Banks have begun showing an increasing interest in alternative solutions for overseas transfers. A new trial by over a dozen banks will explore the concept of USCs, or utility settlement coins. While this sounds somewhat innovative, one has to wonder how things will play out exactly. So far, it seems unlikely this new method will create any competition for Bitcoin and other cryptocurrencies.
Different From Current Systems?
Although the banks partaking in this trial claim these utility settlement coins will bring positive attention to the financial sector, it remains to be seen if that is indeed the case. More specifically, most of the banking transactions already take place in the form of digital transfers. More specifically, every transaction consumers or corporations execute is primarily a digital transfer of balances, rather than physical money changing hands. As such, one could argue some form of settlement coin has been in use for some time now, although the opinions will obviously differ in that regard.
As such, one has to wonder if these new USCs will make any real difference to the end users. It may help streamline things for the banks, although they have systems in place to make currency conversions and transfers virtually instant already. The main objective of these utility settlement coins is to convert one USC into another on a one-to-one basis. In theory, this should lead to instant transactions, albeit the end result has yet to be determined at this time.
Only Useful for Banks
As the name somewhat suggests form the start, this is not a currency which will ever be issued to consumers or corporations. Instead, utility settlement coins are designed to streamline interbank transfers when dealing with foreign currencies, which is something consumers and corporations will benefit from in the long run as well. All USCs will be backed by full financial reserves controlled by the participating central banks.
So far, the list of banks includes Credit Suisse, Barclays, and Japan’s MUFG Bank, among others. Most of these players have started to experiment with blockchain technology in many different ways, yet it seems this new model has nothing to do with that particular technology. Not entirely surprising, yet it remains to be seen how all of these participants will keep tabs on the supply they issue and which transactions have been recorded in the past and present.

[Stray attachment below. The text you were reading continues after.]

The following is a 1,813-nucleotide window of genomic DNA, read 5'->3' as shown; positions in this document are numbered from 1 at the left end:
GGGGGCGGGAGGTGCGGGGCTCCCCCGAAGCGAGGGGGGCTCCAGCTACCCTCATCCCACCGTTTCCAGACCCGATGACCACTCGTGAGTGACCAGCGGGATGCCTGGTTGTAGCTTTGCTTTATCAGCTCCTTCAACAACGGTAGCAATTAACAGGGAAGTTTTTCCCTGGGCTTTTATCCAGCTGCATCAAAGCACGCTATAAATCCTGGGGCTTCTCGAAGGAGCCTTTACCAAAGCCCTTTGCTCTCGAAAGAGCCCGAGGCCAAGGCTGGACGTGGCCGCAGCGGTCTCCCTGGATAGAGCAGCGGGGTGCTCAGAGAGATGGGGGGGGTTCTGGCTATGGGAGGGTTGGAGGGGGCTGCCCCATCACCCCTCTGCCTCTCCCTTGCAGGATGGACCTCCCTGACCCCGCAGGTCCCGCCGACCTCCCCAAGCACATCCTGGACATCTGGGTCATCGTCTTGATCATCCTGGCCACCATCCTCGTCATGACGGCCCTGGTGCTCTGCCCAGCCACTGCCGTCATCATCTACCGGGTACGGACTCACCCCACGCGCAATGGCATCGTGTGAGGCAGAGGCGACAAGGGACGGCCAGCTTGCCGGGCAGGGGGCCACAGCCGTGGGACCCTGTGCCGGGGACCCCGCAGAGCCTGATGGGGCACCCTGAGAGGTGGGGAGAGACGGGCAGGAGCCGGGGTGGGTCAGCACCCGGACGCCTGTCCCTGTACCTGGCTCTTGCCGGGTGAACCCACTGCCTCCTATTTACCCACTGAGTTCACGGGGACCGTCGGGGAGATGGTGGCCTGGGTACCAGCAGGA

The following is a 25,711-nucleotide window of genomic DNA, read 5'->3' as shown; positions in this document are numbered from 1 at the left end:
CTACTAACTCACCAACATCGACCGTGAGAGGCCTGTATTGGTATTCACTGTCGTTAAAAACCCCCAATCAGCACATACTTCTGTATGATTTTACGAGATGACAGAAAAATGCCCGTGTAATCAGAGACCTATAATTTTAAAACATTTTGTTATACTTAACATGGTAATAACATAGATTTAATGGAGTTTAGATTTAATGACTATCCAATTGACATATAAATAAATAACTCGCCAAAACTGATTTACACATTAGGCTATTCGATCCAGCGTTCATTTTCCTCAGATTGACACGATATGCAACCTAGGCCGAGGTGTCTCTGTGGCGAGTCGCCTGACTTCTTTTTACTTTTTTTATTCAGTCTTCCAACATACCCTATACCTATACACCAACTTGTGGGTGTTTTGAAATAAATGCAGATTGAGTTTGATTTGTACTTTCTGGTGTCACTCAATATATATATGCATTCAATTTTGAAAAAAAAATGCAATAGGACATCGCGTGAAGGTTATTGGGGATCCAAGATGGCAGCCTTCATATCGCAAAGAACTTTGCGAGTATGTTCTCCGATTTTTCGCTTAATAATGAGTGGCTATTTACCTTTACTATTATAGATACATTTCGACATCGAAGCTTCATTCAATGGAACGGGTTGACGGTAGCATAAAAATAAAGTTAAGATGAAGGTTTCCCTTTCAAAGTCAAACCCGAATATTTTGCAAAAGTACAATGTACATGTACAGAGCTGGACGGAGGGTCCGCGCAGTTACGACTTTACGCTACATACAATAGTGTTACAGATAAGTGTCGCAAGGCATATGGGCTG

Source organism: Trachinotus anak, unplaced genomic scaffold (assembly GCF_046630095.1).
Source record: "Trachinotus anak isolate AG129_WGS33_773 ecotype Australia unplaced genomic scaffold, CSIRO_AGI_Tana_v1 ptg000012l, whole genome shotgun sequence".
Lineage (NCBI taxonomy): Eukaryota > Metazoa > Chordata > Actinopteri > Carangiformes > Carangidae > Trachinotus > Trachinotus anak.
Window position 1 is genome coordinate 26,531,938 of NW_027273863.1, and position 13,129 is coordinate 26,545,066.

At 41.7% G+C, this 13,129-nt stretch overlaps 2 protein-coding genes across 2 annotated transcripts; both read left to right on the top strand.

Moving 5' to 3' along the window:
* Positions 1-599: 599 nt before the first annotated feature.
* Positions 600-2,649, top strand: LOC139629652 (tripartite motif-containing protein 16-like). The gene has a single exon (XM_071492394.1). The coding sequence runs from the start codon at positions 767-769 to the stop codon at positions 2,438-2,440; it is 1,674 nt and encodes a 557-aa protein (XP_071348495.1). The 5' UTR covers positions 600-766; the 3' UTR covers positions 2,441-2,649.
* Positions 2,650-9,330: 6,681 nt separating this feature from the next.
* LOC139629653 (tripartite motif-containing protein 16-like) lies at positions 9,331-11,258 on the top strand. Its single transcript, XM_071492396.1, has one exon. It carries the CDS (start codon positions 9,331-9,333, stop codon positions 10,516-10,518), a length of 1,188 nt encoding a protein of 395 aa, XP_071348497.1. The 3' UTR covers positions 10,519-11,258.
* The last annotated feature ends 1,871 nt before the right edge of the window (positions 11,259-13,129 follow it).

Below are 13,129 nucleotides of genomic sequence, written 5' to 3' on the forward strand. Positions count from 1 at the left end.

No Fluctuations Like Stablecoins
In the cryptocurrency world, one could argue stablecoins are, in theory, utility settlement coins. That is not entirely correct, as one would come to expect. All of these stablecoins are pegged tot heir respective fiat currency value, but one has to keep in mind their value tends to fluctuate quite a bit. So much even that most stablecoins hardly ever maintain a 1:1 ratio compared to their pegged asset. It is expected USCs will not suffer from these fluctuations, although that may be rather difficult to live up to.
To put this in perspective, the USCs represent foreign exchange rates, rather than just fiat currency values. Combined with their instant settlements, all clients should be able to able to reduce their exposure to forex risks. This project is still in the early stages of discussion, however, as it remains to be seen if these USCs will ever become mainstream solutions. It is interesting to see banks try and cut out any middlemen along the way, especially in this day and age.
No Exposure to Cryptocurrencies
Although these utility settlement coins seemingly have tremendous potential, one has to wonder if their use cases will ever be expanded upon. After all, it seems these tokens could easily be pegged to other exchange rates, such as the BTC/USD rate, for example. Since those rates fluctuate as wildly as foreign exchange rates, there should not really be any problem in doing so. However, given the negative attitude banks have toward Bitcoin and other cryptocurrencies, it seems unlikely such a peg will occur in the near future.
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